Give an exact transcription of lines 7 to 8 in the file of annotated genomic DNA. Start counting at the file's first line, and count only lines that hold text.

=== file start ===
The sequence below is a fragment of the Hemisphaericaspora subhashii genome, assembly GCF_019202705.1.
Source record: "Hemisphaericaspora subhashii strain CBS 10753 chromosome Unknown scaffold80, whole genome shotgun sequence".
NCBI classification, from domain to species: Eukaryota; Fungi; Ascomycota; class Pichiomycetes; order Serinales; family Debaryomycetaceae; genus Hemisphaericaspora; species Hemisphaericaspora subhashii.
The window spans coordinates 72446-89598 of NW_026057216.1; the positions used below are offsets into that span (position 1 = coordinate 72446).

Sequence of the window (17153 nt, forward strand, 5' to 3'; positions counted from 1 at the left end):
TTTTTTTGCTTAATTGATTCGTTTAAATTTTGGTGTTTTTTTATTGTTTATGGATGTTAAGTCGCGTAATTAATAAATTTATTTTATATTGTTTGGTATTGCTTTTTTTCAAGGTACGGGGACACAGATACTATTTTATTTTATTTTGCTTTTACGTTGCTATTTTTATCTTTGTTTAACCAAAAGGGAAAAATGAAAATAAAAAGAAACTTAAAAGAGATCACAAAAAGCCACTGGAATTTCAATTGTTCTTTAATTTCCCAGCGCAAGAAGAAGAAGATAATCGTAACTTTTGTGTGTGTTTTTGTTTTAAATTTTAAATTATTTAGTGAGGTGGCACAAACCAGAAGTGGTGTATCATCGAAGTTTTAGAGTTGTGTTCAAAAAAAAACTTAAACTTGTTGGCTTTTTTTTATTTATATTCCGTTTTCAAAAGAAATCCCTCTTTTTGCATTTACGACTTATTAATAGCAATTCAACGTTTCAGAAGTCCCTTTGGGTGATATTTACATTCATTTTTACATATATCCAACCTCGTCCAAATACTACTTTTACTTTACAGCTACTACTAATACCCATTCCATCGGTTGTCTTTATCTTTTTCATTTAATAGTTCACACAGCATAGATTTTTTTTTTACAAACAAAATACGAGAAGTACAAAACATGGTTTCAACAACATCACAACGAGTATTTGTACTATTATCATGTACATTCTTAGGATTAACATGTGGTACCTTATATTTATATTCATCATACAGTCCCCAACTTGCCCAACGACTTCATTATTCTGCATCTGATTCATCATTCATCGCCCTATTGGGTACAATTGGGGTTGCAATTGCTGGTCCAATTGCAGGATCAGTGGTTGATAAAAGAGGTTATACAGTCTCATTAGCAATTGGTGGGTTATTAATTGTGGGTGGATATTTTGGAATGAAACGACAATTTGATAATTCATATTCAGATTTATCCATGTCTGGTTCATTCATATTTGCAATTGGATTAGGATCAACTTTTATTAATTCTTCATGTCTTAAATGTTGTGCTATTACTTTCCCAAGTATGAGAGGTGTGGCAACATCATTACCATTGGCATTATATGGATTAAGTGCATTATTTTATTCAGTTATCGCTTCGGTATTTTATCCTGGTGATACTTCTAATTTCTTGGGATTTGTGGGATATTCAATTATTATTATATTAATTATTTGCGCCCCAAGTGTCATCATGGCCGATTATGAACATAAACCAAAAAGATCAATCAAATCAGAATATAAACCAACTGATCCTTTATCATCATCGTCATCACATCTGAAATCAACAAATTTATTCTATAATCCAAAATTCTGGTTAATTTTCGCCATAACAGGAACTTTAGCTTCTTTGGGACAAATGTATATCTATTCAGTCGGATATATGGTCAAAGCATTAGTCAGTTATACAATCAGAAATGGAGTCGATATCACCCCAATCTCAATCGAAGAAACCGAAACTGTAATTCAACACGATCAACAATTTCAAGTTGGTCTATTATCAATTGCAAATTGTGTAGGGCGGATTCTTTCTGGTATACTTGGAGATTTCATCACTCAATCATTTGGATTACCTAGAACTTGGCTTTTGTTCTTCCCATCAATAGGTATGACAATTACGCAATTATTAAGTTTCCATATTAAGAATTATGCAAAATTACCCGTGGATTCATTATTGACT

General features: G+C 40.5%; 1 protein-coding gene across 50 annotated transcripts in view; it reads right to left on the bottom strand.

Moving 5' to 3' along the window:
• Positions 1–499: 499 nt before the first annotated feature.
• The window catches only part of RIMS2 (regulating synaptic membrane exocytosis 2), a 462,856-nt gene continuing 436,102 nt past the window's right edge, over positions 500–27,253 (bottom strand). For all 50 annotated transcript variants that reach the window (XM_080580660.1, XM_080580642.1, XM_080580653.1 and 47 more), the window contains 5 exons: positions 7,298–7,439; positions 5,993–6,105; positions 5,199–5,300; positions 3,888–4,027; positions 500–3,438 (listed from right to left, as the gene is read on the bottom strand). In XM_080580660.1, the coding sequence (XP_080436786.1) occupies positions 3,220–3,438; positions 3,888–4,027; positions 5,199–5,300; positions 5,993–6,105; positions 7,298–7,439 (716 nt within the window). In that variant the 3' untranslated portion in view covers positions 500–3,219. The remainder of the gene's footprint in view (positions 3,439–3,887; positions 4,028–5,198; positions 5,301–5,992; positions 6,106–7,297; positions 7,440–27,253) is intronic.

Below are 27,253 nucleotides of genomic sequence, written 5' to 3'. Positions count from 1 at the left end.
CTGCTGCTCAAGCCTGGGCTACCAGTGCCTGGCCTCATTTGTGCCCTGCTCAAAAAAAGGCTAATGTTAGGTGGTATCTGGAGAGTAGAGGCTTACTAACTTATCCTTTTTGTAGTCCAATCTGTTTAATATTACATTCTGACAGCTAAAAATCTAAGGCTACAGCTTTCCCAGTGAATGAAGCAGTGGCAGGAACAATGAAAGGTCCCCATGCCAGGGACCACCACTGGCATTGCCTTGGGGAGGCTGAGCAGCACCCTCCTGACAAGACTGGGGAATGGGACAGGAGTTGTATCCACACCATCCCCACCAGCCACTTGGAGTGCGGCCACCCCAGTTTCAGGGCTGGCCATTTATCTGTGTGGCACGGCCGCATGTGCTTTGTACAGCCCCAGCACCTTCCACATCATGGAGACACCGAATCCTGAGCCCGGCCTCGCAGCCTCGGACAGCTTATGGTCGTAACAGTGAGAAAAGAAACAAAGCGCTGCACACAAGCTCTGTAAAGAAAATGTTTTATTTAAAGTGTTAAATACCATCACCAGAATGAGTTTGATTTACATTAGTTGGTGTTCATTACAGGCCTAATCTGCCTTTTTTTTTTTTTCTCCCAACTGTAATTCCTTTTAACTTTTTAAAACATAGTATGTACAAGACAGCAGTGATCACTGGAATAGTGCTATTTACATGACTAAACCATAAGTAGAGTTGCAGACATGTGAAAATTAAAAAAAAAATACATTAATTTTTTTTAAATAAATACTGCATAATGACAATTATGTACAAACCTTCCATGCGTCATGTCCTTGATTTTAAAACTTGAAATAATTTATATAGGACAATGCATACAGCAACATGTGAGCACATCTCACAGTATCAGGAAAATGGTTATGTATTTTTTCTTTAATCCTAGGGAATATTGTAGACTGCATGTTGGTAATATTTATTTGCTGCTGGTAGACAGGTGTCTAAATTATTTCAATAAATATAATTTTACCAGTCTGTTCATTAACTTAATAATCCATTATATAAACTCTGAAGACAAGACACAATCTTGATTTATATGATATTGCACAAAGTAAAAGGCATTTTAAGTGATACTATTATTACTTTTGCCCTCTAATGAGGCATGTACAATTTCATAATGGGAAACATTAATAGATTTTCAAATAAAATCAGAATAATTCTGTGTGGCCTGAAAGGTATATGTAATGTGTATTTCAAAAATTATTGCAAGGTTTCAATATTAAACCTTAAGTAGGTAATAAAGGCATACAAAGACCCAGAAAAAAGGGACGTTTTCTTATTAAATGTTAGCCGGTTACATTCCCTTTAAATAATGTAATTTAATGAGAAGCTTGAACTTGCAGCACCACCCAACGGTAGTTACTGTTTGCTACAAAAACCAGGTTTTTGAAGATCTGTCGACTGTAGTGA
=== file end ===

General features: G+C 40.5%; 1 protein-coding gene across 50 annotated transcripts in view; it reads right to left on the bottom strand.

Moving 5' to 3' along the window: